FE068H Barry Humphries outside the Oldie of the Year Awards, Simpsons, the Strand, London 2nd Feb 2016
On Radio

Two essays in excellence

The BBC at its best on Shakespeare, and remembering Barry Humphries.

This article is taken from the June 2023 issue of The Critic. To get the full magazine why not subscribe? Right now we’re offering five issues for just £10.

Finding new things to say about the greatest presence in our language, in any language, is a formidable task. More words have been written about Shakespeare than any other writer, so it was brave of Radio 3 to invite five actors, writers and directors to speak about the man Anthony Burgess called “one of our redeemers”.

Brave, and, as it turned out, magnificent. Reading the First Folio, which occupied The Essay slot, was a triumph. Those who caught the talks will have been sent back to the plays, either on the page or the stage. It was an exercise worthy of the BBC at its best, which begs a world-weary if obvious question: why don’t they try it more often?

The best essays were composed by Richard Eyre and David Hare, who drew on their life-long immersion in the theatre to illuminate speeches from King Lear and Macbeth; both speeches, as it happens, from Act 5 Scene 3. Here were two men of deep knowledge sharing their wisdom in language that made the eyes moisten, as eyes often do when we contemplate the end of things.

Eyre was drawn to Lear, he said, when he saw Paul Scofield in Peter Brook’s production. But he could not direct the play “until my daughter became an adult, and my parents were dead”. Even then he had to maintain “the detachment of a surgeon” when he approached the “gilded butterflies” reunion between Lear and Cordelia.

Shakespeare alone could find a convincing dramatic balance between barbarity of action and fineness of poetry

As he read the poetry, quite superbly, Eyre came close to filling up. He is, as he told us, almost as old as the king, and more aware (if humans ever can be) of “the mystery of things”. Lucky actors, to be tutored by this man in “the most remarkable play in the English language”.

Hare, viewing the monument from a writer’s perspective, found fault with the first rule of theatre, “show, don’t tell”. Macbeth was telling us all the time, he said, and it was this compound of high speech and low deeds which made the play so extraordinary. Shakespeare alone could find a convincing dramatic balance between barbarity of action and fineness of poetry. Imagining old age, Macbeth sees not serenity but more muck and nettles, at which point Hare quoted from Larkin’s “Next, Please” with the “black-sailed unfamiliar” which seeks us always.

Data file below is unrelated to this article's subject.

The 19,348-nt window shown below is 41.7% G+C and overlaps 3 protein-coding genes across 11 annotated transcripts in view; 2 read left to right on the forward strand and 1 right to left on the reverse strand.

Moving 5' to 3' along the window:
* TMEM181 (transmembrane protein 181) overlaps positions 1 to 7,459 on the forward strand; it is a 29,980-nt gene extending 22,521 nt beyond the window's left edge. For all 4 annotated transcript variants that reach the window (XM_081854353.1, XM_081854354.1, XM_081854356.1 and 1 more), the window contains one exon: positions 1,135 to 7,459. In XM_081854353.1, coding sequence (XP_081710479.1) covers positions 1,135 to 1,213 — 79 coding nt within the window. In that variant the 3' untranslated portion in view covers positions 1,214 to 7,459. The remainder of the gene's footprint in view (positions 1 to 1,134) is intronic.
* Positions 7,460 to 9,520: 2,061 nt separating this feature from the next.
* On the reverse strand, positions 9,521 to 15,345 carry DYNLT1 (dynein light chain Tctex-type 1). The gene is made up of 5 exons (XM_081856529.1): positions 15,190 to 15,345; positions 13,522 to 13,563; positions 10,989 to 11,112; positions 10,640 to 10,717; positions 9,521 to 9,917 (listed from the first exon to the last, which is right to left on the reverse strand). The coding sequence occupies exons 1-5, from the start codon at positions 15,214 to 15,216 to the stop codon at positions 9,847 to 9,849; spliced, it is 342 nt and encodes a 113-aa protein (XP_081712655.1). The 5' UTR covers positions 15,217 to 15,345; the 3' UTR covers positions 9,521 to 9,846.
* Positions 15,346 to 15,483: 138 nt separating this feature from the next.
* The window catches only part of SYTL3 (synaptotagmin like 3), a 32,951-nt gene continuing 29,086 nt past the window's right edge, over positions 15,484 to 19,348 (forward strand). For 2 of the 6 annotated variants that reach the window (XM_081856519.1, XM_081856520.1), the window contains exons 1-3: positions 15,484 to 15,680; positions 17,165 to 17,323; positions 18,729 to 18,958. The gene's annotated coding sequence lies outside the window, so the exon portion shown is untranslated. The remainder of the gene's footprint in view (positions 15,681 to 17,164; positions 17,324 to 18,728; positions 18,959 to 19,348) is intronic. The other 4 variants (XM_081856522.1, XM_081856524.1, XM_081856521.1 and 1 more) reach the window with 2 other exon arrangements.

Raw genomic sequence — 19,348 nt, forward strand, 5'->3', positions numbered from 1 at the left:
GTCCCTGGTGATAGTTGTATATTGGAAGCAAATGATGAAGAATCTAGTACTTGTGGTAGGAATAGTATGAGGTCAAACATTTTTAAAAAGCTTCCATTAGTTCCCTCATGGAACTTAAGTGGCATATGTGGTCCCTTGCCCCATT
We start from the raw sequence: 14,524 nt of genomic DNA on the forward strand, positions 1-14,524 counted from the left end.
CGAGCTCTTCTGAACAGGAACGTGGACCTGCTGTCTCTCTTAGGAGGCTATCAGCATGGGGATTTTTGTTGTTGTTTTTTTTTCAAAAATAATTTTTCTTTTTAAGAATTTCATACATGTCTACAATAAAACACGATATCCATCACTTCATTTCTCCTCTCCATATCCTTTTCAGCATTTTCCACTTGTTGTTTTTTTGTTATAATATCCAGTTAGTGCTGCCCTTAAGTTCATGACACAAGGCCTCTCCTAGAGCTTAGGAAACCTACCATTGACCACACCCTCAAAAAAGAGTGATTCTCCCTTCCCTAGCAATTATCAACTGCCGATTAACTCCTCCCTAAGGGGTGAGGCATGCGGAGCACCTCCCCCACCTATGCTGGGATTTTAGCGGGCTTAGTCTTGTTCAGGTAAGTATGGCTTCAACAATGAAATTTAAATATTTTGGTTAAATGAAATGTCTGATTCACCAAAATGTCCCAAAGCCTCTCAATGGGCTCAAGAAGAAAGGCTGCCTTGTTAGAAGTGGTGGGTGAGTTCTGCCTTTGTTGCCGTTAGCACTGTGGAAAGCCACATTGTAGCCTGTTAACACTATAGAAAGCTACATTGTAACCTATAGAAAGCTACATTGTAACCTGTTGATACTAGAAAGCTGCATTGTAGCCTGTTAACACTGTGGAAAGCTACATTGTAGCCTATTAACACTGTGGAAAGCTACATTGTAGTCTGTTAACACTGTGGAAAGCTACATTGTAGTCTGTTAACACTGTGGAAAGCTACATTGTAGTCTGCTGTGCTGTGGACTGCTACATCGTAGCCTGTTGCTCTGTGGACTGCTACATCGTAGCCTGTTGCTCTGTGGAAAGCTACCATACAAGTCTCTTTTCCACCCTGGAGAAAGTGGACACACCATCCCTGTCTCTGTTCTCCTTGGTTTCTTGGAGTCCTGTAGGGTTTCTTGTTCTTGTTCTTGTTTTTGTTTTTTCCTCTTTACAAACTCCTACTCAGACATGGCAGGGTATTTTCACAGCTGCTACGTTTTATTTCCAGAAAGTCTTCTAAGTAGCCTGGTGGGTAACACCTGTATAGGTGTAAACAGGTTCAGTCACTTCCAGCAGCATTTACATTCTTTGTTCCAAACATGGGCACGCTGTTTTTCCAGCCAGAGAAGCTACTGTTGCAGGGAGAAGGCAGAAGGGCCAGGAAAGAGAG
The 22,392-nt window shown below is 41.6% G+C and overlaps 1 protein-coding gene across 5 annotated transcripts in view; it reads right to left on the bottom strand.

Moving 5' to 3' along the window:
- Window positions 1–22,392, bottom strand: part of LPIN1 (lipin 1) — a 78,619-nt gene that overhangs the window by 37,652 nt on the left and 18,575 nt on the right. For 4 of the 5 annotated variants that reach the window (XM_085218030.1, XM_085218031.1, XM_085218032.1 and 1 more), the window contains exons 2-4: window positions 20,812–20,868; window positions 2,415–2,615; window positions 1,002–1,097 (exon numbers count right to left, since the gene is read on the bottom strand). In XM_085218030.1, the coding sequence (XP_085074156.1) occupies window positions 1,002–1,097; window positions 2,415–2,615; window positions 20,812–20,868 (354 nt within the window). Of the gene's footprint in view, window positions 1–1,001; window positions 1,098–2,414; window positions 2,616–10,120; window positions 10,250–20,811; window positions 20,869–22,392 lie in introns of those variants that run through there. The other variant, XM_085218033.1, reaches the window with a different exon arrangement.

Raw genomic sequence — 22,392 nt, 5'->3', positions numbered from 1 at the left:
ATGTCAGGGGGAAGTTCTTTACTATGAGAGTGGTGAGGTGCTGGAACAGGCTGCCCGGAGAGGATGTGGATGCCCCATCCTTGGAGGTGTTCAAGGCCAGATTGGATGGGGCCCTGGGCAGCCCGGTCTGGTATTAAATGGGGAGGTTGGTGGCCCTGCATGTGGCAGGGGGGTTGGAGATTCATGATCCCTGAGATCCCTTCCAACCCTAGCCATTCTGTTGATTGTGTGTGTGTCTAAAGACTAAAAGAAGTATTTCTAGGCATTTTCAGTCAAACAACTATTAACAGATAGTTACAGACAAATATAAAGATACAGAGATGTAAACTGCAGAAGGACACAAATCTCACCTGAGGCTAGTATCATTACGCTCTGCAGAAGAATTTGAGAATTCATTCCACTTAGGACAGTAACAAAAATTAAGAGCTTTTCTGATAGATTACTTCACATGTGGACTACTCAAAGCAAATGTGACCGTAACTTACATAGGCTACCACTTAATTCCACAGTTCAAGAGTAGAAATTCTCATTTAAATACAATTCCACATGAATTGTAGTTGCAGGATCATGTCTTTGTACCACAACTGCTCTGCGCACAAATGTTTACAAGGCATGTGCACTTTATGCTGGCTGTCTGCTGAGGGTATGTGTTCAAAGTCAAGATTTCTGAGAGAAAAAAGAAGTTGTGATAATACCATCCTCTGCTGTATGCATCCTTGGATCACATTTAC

Here were two men, masters of their craft, engaging fully with a writer about whom everything has been said, many times, yet finding ways of introducing the work to listeners who may not know the plays. You won’t hear two more beautiful, truthful programmes this year. Five stars.

For some reason Classic FM’s annual “Hall of Fame” countdown has become a bellwether for the national mood. It gets written up in the press, although as the number one is either Rachmaninov’s second piano concerto or The Lark Ascending of Vaughan Williams it’s not much of a tale.

Those works are great: of that there is no doubt. Yet Classic FM plays them so often it’s as if listeners are being led by the nose. Of course it is a station for popular classics, and it does good work, but it wouldn’t hurt to cast the net a little wider. There is a lot of French music from the late nineteenth century that rarely gets played, and some twentieth-century music that wouldn’t frighten the horses.

If, for instance, the station played Gabriel Fauré’s first piano quartet as often as it does Dvorak’s ninth symphony, it would be interesting to see whether it appeared in next year’s top ten. There’s a fair chance it would.

If the schedulers pushed the boat out a bit further, and offered listeners regular doses of Metamorphosen by Richard Strauss, would anything be lost? Something might be gained! Central Park in the Dark by Charles Ives is another. And Webern’s Im Sommerwind.

Meanwhile the station is nudging listeners to “the 15 greatest symphonies”. Florence Price is awarded second spot for her first symphony, and there are placings (denied to such lightweights as Bruckner) for Louise Farrenc and William Grant Still. There is missionary work, and there is folly. Back to Rach.

A light went out with the death of Barry Humphries. He was not only a great comedian. He was also a presenter of memorable programmes on Radio 2, which in those days allowed expert voices to accompany listeners along the byways of popular music.

With his vast knowledge, and a welcome note of asperity, he made those Sunday evenings special. If the Comedian Harmonists appeared every week, so much the better. And how witty he was! No jargon or half-witted banalities for Barry. No talk of wellness, or inclusion. His shows were properly inclusive, available to all who valued curiosity.

Richard Ingrams once praised Ludovic Kennedy for his easy television manner. He behaved, said Ingrams, like a man “on his way to the club”. Humphries, as it happens, was also a notable club man. It’s the old amateur style, of good breeding and clear diction, so much more graceful than the mediocrity we are now given so freely. What a star he was, to the last.

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